As a bit of a ceramics freak (seriously, I can’t stop buying it), I recently got into Heath Ceramics. I knew there was a history behind all this vintage pottery I was coming across on Etsy and eBay, but I knew little about the woman behind the company’s legacy: Edith Heath. As an industrial designer and potter, she founded Heath Ceramics in 1948. Its iconic designs, still modern and relevant today, are still produced in Sausalito. It’s one of the few mid-century American potteries still in existence, though now run by new folks. I’ve been pining for both new and old pieces, but finding that rare old vase or set of mugs — it’s a satisfying quest.
According to the SF Gate,
It was at the San Francisco Art Institute where she made her foray into ceramics. Driven to better understand the science of clay and glazes, Mrs. Heath successfully petitioned the UC Berkeley’s extension program to host a yearlong ceramic chemistry course.
When her husband, an engineer and inventor, converted an old treadle-powered sewing machine into a potter’s wheel, and later installed a gas-fired kiln in the basement below their Filbert Street flat, Mrs. Heath was able to practice her newfound craft, developing endless glaze formulations.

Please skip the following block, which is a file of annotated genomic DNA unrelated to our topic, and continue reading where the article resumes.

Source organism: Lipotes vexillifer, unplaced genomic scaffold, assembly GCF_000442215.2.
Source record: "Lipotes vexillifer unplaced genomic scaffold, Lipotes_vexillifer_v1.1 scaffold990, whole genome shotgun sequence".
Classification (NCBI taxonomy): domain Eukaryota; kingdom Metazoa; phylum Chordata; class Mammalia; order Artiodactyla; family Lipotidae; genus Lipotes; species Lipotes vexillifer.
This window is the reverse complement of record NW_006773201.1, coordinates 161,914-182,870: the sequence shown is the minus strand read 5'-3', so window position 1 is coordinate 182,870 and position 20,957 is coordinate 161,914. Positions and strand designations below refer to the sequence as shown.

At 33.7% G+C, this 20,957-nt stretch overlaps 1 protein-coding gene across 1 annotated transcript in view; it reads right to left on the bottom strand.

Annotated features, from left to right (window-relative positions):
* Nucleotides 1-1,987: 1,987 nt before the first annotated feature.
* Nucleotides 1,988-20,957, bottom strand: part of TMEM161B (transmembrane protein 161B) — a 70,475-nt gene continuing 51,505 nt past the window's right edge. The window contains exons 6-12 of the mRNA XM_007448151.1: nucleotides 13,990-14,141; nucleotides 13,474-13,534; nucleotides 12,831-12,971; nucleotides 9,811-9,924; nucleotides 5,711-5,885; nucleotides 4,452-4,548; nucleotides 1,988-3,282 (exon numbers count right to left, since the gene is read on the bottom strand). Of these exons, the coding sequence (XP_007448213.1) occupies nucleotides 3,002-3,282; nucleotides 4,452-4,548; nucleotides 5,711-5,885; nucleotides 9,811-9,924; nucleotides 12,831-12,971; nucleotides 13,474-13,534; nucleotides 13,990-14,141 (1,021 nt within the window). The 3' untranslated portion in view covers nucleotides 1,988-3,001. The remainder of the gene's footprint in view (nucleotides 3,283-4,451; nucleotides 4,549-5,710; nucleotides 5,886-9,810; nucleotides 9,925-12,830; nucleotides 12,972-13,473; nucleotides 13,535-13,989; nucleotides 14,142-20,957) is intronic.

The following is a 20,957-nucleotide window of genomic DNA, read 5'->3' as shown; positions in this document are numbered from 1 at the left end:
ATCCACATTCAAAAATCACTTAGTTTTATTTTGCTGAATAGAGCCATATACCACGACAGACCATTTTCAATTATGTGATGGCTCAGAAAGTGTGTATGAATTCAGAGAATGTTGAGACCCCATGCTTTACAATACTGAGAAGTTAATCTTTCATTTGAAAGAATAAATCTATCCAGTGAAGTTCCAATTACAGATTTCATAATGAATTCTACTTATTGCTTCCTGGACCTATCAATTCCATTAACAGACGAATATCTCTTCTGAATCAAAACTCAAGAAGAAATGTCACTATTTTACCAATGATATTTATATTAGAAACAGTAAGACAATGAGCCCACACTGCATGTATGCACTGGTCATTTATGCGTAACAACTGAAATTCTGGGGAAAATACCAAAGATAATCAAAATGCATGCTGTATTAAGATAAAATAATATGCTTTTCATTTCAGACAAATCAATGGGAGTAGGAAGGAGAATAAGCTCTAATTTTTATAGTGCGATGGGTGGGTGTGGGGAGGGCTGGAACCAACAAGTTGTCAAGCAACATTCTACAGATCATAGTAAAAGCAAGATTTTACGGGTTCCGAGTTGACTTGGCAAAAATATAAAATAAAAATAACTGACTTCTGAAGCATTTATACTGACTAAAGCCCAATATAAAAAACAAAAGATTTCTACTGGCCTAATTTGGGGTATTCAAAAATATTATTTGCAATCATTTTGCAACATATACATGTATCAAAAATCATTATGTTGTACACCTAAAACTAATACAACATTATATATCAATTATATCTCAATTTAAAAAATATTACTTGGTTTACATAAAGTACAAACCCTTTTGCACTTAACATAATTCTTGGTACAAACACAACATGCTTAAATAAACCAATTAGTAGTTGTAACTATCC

Mrs. Heath became a defining influence of 20th American design by creating distinctive ceramic dinnerware and architectural tiles. She is best-known for her pioneering glazes and clay bodies made to her own formulations with an avant-garde, minimalist look.
Edith’s designs immediately captured the attention of Frank Lloyd Wright, who requested Heath dinnerware for some of his projects. (Pretty incredible, as he was so famously particular and ornery. But brilliant. Have I mentioned I’ve been to almost every house he’s built in the Midwest? Anyway.) The positive response led to the founding of the same factory where work is produced today.
And those glazes: talk about beautiful The fading blues, creams and browns… I’ve been building my collection, and I can only hope I recognize Heath when I see it in the future.